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The information on this page is adapted from the Ready Campaign.

Your family may not be together when disaster strikes, so it is important to plan in advance: how you will contact one another; how you will get back together; and what you will do in different situations.

Family Emergency Plan

  • Text first, talk second. Making a phone call places a much greater burden on cellular networks than texting, and text messages are more likely to go through during periods of telephone network congestion.
  • It may be easier to make a long-distance phone call than to call across town, so an out-of-town contact may be in a better position to communicate among separated family members.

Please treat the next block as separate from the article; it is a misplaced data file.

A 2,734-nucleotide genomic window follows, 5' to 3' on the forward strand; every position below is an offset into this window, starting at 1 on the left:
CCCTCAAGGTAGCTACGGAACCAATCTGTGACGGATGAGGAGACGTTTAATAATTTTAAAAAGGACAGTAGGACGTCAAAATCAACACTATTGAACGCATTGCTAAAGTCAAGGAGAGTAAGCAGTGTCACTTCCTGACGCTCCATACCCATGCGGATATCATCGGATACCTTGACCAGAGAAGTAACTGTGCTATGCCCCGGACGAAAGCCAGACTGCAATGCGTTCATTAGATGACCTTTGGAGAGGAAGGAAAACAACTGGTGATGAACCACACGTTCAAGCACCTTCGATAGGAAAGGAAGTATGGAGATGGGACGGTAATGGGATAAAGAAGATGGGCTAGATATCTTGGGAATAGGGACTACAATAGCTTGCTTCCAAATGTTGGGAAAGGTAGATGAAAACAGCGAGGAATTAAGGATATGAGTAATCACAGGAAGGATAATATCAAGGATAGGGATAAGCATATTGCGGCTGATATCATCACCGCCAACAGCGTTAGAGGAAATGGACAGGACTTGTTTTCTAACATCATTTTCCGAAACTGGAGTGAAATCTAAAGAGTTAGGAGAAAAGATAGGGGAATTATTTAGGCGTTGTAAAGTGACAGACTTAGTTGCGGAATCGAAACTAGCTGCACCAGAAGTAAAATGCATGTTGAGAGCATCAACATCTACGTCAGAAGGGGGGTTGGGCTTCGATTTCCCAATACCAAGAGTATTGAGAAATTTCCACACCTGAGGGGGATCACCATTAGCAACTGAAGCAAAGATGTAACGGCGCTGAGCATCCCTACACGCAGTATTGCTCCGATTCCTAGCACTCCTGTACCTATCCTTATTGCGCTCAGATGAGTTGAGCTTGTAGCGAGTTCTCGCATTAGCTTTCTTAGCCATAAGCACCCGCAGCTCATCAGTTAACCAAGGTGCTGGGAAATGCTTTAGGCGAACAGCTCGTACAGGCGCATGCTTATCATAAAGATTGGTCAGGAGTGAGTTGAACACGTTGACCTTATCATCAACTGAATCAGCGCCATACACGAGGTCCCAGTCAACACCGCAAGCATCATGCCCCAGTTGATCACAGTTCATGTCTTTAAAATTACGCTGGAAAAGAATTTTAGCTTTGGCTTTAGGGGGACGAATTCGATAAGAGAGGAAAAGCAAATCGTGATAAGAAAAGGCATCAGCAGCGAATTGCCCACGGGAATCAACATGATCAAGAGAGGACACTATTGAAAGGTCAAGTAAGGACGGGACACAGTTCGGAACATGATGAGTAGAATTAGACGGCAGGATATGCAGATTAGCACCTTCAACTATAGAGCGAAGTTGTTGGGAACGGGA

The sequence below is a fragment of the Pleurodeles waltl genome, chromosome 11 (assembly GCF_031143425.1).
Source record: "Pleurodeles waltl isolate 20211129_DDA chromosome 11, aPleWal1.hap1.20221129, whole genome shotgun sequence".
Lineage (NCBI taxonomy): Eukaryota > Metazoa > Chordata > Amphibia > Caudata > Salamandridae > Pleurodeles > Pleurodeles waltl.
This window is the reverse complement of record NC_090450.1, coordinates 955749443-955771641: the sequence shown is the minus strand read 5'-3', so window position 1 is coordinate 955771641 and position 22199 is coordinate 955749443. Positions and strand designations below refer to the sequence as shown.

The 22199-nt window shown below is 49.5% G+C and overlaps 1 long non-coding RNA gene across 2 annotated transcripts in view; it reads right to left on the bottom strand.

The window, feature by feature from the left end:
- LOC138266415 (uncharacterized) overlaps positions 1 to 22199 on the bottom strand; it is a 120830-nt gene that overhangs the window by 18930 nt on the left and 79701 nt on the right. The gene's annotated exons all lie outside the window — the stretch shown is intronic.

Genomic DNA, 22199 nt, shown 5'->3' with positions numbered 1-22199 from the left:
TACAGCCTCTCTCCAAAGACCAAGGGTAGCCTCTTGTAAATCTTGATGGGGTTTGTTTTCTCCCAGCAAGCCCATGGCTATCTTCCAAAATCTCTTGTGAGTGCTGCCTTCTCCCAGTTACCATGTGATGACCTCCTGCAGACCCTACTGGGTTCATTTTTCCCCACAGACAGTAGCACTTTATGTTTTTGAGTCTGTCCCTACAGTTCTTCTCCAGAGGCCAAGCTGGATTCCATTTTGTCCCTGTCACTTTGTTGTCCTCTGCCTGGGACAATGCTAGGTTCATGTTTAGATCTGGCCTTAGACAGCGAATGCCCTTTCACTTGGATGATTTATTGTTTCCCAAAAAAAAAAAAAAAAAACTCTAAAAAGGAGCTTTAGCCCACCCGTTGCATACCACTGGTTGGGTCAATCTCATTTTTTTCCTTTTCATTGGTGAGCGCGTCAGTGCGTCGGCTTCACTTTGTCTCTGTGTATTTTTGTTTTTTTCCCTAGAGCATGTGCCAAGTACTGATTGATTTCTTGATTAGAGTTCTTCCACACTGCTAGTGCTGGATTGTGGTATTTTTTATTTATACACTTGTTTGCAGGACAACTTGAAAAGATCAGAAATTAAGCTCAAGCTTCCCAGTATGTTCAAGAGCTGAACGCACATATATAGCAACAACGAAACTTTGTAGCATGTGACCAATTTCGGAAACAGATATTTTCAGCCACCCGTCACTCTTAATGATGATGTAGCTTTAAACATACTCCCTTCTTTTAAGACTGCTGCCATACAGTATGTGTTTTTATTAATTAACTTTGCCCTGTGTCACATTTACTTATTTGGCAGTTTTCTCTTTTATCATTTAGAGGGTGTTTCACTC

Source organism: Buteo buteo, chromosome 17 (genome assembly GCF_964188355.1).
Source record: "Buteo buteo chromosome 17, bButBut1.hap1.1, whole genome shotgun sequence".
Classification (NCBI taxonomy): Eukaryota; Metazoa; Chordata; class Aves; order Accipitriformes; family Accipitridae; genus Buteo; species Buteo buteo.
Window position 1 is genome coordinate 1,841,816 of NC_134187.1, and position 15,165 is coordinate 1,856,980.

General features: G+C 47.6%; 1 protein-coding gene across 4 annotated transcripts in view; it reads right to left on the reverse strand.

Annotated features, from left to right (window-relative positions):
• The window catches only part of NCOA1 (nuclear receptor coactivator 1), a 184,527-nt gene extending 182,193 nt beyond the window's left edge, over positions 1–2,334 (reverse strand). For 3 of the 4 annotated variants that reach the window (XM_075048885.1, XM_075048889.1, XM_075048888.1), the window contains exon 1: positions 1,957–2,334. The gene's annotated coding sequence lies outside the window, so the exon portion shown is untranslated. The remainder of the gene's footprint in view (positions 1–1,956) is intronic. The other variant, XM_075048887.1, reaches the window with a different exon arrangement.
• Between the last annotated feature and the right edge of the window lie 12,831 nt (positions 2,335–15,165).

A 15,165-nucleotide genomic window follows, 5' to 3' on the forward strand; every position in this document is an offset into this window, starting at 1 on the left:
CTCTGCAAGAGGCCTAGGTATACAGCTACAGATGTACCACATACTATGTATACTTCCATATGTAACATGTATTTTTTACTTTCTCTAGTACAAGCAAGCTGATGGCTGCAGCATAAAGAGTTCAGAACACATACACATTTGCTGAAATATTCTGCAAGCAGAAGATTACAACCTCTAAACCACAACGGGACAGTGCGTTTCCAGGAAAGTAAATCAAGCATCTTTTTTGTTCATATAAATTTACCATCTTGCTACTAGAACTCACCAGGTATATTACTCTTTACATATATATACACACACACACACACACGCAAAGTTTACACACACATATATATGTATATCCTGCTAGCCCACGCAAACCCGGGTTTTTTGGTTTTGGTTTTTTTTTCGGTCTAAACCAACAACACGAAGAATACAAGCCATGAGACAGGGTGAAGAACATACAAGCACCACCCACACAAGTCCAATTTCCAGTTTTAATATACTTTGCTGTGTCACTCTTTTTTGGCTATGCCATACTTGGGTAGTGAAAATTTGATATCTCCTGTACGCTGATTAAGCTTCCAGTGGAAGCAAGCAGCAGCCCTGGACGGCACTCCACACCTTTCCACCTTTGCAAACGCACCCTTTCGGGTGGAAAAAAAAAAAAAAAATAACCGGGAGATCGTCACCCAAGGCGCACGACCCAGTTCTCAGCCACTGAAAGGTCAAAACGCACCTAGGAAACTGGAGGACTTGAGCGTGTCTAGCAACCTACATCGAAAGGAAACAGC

• Be sure every member of your family knows the phone number and has coins or a prepaid phone card to call the emergency contact.
  • You may have trouble getting through, or the telephone system may be down altogether, but be patient.
  • Alternative communications methods may still work, even if phone lines are down or overwhelmed. Computer-based instant messaging and email are less likely to become overwhelmed. SMS text messaging on cellphones may still work even if you can’t place a cellular phone call.